About two weeks ago, when I was at a Safeway here in Berkeley, I saw large signs in the parking lot advertising Mott's apple sauce.  The signs did influence me to buy apple sauce.  But, because of the price or the type that was offered, I bought Tree Top brand.  Nice try, Mott's.  I'm sure Tree Top appreciates the free advertising.  Maybe next time, if you actually offer a better deal in addition to your parking lot ads, I'll actually by your brand.

Incidentally, I don't like apple sauce that says "sweetened."  It has a weird taste.

Tuesday, November 2, 2010

Jeffrey's November 2010 General Election ballot

Hello everyone!  Here are my ballots for today's General Election.  I might write more about specific measures and candidates tonight when I have more time.  For now, I strongly encourage you to vote for Carly Fiorina in the U.S. Senate race.  Fiorina is both a fiscal and social conservative who will be a good replacement for Senator Boxer.  (And make sure you call her "Senator.")  Currently Fiorina is slightly down in the polls, but there is still a possibility that she will win.  Despite the fact that I voted for Steve Poizner in the primary in June, I voted for Meg Whitman in this race for California Governor.  Unfortunately, it does not currently appear that she will win.  But it will depend on turnout.
I voted for Debra Bowen, the incumbent Democratic, for secretary of state.  Her challenger, Damon Dunn, voted for the first time in 2009.  So I think he is unqualified for the job.  I based my state judicial recommendations on those of Eagle Forum.  All of those are likely to pass by large margins, though, since most people have no idea who they are confirming.  If you live in Santa Rosa, I strongly encourage you to vote against Measure P, the new sales tax measure.  And I have no recommendation for Santa Rosa's Measure O.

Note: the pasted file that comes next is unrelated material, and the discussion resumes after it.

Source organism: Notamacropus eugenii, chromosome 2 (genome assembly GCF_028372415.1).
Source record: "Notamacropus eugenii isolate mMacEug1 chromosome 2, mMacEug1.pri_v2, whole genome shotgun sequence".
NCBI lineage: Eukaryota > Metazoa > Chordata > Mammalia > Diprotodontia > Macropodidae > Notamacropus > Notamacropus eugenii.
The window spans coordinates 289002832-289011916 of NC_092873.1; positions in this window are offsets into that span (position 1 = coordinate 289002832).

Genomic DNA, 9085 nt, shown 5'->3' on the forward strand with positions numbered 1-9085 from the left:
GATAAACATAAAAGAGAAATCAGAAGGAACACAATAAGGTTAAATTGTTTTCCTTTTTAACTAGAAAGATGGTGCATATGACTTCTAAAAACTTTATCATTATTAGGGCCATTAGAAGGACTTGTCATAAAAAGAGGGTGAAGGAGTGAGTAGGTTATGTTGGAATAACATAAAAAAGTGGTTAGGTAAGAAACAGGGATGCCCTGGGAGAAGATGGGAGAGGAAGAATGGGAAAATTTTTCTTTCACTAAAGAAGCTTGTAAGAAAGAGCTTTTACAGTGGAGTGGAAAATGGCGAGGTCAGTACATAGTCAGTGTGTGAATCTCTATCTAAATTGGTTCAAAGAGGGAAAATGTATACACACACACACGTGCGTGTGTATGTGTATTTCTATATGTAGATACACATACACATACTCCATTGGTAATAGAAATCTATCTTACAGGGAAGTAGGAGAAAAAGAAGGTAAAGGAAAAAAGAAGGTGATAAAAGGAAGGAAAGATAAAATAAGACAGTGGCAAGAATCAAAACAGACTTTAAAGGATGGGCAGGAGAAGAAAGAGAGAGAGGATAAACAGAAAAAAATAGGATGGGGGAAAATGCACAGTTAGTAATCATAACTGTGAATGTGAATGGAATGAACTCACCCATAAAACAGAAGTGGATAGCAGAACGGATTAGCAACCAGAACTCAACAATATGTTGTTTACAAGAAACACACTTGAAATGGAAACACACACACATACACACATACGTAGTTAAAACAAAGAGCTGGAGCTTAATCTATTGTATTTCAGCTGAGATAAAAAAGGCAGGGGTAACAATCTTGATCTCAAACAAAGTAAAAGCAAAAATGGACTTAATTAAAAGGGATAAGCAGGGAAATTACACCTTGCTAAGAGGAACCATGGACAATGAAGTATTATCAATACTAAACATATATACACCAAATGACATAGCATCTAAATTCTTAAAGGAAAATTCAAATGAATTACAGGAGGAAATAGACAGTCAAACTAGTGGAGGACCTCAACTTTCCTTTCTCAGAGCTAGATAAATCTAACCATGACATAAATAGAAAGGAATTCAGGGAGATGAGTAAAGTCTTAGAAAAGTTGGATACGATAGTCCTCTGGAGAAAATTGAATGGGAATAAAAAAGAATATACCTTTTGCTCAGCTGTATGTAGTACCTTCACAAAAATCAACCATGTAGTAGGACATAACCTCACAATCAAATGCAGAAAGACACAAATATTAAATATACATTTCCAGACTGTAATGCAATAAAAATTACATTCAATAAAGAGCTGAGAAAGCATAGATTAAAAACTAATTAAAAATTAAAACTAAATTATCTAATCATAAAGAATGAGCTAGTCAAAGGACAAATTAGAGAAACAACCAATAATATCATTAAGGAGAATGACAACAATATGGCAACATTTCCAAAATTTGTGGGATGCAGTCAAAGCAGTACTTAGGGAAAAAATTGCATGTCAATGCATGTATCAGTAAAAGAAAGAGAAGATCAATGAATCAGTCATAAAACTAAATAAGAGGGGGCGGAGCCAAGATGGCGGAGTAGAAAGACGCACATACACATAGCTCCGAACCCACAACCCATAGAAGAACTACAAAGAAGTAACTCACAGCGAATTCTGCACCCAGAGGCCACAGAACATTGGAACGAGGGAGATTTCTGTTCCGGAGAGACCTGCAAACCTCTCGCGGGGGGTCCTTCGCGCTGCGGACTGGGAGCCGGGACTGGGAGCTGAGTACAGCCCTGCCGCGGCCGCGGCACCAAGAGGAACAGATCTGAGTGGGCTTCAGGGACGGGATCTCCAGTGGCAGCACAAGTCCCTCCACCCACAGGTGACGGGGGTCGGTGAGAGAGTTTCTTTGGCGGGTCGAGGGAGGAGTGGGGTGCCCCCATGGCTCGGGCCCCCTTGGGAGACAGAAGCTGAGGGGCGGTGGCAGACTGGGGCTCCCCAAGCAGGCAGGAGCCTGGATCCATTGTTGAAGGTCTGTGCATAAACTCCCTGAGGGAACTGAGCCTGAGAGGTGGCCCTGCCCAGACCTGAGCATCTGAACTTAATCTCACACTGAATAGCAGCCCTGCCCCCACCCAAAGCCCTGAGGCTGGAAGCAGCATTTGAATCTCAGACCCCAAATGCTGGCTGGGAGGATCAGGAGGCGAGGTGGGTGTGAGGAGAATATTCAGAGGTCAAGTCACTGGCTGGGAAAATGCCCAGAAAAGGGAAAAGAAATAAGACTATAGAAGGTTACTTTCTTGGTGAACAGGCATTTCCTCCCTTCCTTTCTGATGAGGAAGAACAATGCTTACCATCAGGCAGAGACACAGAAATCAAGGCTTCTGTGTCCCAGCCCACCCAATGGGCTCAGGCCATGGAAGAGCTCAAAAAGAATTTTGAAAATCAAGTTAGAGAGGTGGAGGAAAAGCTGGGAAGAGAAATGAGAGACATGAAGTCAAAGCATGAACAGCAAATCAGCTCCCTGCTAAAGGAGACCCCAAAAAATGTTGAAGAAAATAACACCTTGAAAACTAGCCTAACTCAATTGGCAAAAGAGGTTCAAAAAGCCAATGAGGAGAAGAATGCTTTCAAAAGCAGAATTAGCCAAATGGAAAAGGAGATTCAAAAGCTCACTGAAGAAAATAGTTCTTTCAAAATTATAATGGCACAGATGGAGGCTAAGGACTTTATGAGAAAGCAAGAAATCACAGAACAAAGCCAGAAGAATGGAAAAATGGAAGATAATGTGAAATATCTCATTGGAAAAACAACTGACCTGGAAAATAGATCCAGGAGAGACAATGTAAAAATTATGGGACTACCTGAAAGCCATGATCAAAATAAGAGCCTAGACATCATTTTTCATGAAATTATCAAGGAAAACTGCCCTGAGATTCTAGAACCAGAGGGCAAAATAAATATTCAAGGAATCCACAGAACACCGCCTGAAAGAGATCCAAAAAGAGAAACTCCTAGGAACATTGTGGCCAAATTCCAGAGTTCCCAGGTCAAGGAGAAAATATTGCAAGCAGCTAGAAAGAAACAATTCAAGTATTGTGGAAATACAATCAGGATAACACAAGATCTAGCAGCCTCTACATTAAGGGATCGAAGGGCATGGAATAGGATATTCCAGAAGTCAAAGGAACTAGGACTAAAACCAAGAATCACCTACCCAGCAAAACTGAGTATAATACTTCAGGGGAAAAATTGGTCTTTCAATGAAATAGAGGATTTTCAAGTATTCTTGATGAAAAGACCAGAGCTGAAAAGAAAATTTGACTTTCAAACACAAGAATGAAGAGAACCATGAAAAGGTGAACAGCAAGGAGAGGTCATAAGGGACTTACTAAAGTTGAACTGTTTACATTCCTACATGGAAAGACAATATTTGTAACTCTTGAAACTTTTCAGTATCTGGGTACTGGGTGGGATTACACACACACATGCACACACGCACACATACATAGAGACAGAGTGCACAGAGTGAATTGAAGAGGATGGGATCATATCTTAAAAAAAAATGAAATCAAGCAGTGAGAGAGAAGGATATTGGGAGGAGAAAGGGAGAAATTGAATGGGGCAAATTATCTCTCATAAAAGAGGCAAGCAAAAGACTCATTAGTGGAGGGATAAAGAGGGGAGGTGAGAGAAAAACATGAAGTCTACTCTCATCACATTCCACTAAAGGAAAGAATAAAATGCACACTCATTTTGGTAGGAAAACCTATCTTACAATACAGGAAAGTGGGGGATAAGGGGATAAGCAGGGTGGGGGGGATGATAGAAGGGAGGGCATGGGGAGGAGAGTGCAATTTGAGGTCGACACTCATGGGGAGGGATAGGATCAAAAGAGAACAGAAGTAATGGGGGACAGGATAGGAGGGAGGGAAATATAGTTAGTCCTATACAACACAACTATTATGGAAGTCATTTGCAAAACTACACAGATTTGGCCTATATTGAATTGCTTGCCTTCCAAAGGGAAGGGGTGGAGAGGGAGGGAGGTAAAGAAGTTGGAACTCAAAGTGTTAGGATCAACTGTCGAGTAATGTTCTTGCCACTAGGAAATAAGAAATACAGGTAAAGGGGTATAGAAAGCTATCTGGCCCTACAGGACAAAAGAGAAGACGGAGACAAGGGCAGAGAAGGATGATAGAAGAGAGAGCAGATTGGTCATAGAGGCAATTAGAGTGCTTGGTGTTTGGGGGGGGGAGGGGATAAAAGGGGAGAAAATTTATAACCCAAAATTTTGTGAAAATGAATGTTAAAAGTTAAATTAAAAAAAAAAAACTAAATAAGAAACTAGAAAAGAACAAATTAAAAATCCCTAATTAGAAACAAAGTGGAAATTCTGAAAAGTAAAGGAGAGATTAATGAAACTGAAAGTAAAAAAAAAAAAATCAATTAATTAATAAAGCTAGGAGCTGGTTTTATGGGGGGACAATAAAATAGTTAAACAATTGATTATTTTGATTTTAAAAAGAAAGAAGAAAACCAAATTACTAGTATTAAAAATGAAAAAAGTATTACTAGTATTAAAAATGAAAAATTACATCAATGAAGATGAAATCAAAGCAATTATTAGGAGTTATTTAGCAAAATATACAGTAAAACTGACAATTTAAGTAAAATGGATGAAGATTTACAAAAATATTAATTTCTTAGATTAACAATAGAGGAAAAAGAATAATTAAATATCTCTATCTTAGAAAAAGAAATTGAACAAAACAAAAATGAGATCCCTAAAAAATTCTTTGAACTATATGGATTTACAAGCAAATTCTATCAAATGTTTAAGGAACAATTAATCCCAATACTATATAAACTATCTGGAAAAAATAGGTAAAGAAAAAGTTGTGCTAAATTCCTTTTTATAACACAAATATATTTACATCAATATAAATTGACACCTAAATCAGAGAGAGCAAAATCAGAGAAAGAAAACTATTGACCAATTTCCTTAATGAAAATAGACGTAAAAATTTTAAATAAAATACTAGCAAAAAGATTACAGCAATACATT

Click on the photos below to see them in more detail.  Make sure you vote today, and I'll probably write another post later tonight.  Have a great day!

Thursday, September 23, 2010

Interesting but unfair debate

Yesterday, after attending a "required" general meeting of The Music Connection in 60 Evans, I went over to 10 Evans to see whether or not the debate on Proposition 19 was still in progress.  Proposition 19 will be on the California ballot in the upcoming general election.  If passed, it will make it legal (under state law) for persons over 21 to use marijuana and to possess small quantities of it.  California voters passed another proposition (215) in 1996 that legalized the use of marijuana for medicinal purposes.  Marijuana is still banned under federal law.

When I arrived to Room 10, I found that the debate was still in progress.  After a couple minutes, they stopped for a short intermission at which point I took a seat.  The debate was between Dan Rush (apparently a representative of some union), who argued in favor of Prop. 19, and Ron Allen (a black pastor who goes by the title "bishop" and is with a group called the International Faith Based Coalition), who argued against the proposition.  The flyer (of which I have a copy made up of two mismatched pieces I found on the floor--people had torn flyers so that people could use them to write questions for the debaters) states the names of the cosponsors of the debate: